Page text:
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    HomeNews & ArticlesThe Unfairness of Insurance Deductibles When a Family Member is Injured or Killed
    General Interest

    The Unfairness of Insurance Deductibles When a Family Member is Injured or Killed

    March 26, 2009  |  By:  Troy Lehman

    Most people are familiar with insurance “deductibles” associated with property damage claims. When a stone chips your windshield or your car is damaged in a fender bender, your insurance company will pay for repairs, less your deductible amount.

    Few people are familiar with the insurance deductibles that apply to injury claims. These deductibles are a creation of the provincial government. They significantly limit the amount that people can recover in damages when a loved one is injured or killed in a motor vehicle collision.

    When a person is injured or killed in a motor vehicle collision, a lawsuit can be brought against the person or entity responsible for the collision. Our law recognizes that family members suffer a loss of care, guidance and companionship when a loved one is injured or killed. Family members can sue for damages for these losses.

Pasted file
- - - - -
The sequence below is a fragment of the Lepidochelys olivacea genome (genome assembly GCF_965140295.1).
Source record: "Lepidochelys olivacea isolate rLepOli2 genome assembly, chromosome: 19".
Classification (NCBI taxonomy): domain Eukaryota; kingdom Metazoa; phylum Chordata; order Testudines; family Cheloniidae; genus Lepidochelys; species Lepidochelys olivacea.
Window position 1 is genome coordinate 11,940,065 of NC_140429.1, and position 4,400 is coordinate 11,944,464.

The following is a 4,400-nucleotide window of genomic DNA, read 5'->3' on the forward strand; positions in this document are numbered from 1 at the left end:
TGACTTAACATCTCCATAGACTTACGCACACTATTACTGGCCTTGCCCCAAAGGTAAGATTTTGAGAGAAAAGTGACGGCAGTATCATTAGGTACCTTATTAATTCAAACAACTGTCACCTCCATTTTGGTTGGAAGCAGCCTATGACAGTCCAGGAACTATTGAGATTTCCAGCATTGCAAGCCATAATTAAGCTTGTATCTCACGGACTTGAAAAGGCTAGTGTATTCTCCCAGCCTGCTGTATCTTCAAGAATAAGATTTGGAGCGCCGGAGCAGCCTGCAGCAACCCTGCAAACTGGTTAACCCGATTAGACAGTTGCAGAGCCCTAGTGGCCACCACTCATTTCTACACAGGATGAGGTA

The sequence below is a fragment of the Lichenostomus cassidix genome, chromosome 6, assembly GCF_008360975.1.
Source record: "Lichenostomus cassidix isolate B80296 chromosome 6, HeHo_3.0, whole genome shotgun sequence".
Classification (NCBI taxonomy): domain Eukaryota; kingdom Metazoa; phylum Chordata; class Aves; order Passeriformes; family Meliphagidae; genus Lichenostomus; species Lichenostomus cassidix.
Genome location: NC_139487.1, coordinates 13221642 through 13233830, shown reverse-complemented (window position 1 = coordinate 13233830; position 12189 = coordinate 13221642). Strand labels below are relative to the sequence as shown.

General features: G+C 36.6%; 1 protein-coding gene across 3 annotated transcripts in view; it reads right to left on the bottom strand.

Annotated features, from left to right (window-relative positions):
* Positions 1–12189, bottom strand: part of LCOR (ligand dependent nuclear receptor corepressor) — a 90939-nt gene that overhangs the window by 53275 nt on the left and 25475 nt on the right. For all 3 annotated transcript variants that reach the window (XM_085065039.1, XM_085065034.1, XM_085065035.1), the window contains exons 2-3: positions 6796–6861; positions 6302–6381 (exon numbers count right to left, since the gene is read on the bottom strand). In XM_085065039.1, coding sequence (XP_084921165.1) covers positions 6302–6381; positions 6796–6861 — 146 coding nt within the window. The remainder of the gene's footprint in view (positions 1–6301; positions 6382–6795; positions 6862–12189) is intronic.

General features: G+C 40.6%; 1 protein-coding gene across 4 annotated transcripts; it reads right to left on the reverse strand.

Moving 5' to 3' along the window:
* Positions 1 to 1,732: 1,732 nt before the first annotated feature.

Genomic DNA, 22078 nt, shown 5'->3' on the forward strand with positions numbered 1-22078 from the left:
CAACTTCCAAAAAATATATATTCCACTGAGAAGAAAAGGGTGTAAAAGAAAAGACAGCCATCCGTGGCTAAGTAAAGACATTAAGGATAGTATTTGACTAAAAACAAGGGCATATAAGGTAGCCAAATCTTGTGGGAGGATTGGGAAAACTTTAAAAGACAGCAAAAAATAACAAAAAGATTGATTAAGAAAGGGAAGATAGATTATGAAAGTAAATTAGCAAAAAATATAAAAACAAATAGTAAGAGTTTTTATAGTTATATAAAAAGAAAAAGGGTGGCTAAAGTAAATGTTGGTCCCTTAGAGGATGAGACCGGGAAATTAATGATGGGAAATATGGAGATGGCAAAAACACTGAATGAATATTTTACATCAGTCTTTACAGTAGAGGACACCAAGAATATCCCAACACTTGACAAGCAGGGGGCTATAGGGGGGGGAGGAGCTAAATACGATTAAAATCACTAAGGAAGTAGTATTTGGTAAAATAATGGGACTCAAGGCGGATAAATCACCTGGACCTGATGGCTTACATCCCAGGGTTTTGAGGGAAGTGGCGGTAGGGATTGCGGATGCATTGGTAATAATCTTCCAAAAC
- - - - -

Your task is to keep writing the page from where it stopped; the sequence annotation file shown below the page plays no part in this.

Regulations to the Insurance Act provide that claims by family members for loss of care, guidance and companionship are automatically reduced by $15,000. In many cases, this deductible wipes out the claims of family members entirely. In other cases, the $15,000 deductible will reduce the claim to a paltry amount that is not worth pursuing in a lawsuit. Because of this government imposed deductible, many family members of people injured and killed in motor vehicle collisions go uncompensated. Several organizations are currently petitioning the Ontario government in an effort to have the law which applies the deductibles amended or repealed. If you are concerned about the unfair deductibles applied in these cases please contact your Member of Provincial Parliament. At Oatley Vigmond, we act exclusively for injured persons. If you or someone you know has suffered an injury, we may be able to help.

    About the Author

    Troy Lehman

    A graduate of the University of Western Ontario law school, Troy was called to the bar in 2001. Troy received the highest mark on the Bar Admission course by anyone from Western University. Troy...

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